A Little Building with a Big History
The Little Red Store has housed and outlived many of the trades that were responsible for Wauwatosa's earliest commercial history. A survivor of the devastating 1895 fire in the village that destroyed most of the buildings north of the river, the Little Red Store stands alone as the oldest remaining commercial building in the city. The store was named a City of Wauwatosa landmark in 1978, and is operated by the Wauwatosa Historical Society.
The Little Red Store was built in 1854, and after reinventing itself time and again through a century and a half, sat vacant and unused at the end of the 1990s.
A group of dedicated preservationists began the work to save and renovate the plucky little store in 2006 with a pledge of $125,000 from the Wauwatosa Historical Society, $150,000 from the city's Community Development Block Grant, and a major gift of a combined $75,000 from Jacobus Energy Inc., Eugenia Jacobus and the Charles D. Jacobus Family Foundation.
Its story begins nearly 150 years before that.
Little Red Store Timeline
The first train in Wisconsin had its maiden run over the initial five miles of track from Milwaukee to Spurr's Tavern in Wauwatosa, signaling the approaching need for a railroad depot and ticket office.
Dr. Levi Halstead built the frame structure, intending to use it as a blacksmith shop. In the first of many twists, the building’s first use was as a dwelling instead.
Storekeeper Thomas Riddle purchased the building and supplied it with groceries, farm tools and medicine.
The post office moved in, followed by a circulating library soon afterward. Local Republicans also held caucuses in the building.
Within a few years Dr. Halstead returned to live in the building and run his medical practice from the second floor.
Leander Gridley purchased the store. His son Lysander operated it, and also served as railroad station agent and village postmaster. When a new railway station was built on State Street in 1890, Lysander Gridley gave up his position as station master.
For the next six decades, the store served as home to several businesses, sometimes more than one at a time.
Frederick Bark, a German immigrant, operated an upholstery and furniture repair business in the front of the store, and lived with his family in the back and upstairs. (1892)
W.B. Morse operated a flour, feed, grain and hay business from the store. (1902)
Plumber Frank Mueller moved into the building, and the Mueller family operated a plumbing business for the next several decades. (1910)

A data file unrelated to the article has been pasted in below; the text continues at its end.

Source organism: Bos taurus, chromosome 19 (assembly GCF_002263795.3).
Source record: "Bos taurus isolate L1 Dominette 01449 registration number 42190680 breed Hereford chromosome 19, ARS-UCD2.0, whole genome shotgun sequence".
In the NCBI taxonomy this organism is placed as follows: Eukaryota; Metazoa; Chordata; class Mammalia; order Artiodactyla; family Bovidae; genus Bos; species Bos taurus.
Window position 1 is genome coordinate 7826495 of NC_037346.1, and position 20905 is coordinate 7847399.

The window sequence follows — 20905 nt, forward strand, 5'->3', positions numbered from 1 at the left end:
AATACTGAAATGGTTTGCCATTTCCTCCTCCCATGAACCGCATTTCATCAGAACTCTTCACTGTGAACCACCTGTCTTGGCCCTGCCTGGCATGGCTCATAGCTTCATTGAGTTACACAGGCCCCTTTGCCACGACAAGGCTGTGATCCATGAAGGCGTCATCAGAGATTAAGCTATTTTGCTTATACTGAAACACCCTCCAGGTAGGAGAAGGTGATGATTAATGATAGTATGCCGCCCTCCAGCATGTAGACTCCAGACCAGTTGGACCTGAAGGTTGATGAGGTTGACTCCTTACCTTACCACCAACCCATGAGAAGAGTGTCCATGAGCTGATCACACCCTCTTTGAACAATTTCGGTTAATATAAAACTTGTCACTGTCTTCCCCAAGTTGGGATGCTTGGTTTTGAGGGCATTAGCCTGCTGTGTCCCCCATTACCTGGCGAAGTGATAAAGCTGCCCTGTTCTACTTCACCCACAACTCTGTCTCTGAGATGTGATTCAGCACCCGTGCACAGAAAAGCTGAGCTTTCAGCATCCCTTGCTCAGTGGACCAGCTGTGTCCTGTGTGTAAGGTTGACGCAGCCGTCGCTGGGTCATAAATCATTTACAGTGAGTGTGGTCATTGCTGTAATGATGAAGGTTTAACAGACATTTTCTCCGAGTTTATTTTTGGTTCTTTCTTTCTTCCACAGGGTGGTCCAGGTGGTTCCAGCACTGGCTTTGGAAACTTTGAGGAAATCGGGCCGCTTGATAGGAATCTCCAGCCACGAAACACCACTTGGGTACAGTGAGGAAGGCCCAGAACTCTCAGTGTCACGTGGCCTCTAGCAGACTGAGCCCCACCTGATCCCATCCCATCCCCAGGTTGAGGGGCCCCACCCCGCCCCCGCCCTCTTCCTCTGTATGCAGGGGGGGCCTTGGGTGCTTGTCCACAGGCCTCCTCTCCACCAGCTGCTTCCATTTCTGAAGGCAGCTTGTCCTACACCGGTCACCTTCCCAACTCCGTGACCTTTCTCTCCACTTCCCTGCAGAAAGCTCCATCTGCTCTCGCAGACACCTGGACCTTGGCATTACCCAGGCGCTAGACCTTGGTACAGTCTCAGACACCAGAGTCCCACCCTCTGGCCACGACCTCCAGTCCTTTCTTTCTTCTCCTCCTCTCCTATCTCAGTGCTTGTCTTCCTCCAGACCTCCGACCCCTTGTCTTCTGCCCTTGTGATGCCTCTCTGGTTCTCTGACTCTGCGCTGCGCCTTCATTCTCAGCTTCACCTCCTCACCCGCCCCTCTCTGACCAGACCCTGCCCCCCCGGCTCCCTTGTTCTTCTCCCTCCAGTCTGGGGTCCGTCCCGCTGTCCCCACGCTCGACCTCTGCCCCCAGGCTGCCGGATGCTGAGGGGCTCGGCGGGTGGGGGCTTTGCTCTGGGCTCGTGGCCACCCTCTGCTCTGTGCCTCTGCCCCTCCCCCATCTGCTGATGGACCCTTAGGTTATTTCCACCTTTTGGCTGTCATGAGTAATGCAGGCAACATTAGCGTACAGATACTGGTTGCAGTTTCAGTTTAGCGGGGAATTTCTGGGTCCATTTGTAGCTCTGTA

Harness maker Joseph Reisman, a Hungarian immigrant, shared space in the store. (1913)
Wauwatosa Fuel and Supply Company listed their address at the store. (1922)
Wauwatosa Ice and Coal Delivery operated in the store. (1929)
The Master Glaze Company kept shop. (1941)
Uneeda Shine Parlor and J.I. Cronic Co, an electrical contractor, shared the store. (1949)
The Wauwatosa Fuel and Supply Co. purchased the LRS and debated whether to raze the building or move it so that their trucks could have access to Harwood Avenue.
Realizing its historic value, President D.C. Jacobus opted to moved the structure a bit to the west and joined it to the old electric power plant. He authorized $14,000 for its restoration.
The building is designated a City Landmark.
Charles Jacobus (son of Wauwatosa Fuel and Supply Co. President D.C. Jacobus) donated the building to the city so that it could remain a historical monument. The city assumed ownership of the building as part of a purchase of the surrounding 2.5 acre site at the cost of $450,000. The city intended to use the property for public parking.
1987 to 1998
The city leased the store to various businesses, the last being Harwood Engineering. Shortly thereafter, the power plant rear addition was removed and the back of the store was covered with sheets of plywood.
When the power plant was removed all electric and sewer connections were also severed, and the store was vacant for the next four years.
The store is on the list of Wisconsin's Ten Most Endangered Historic Properties.
Wauwatosa Historical Society partnered with the city to fundraise a portion of the restoration cost.
Exterior renovation was completed.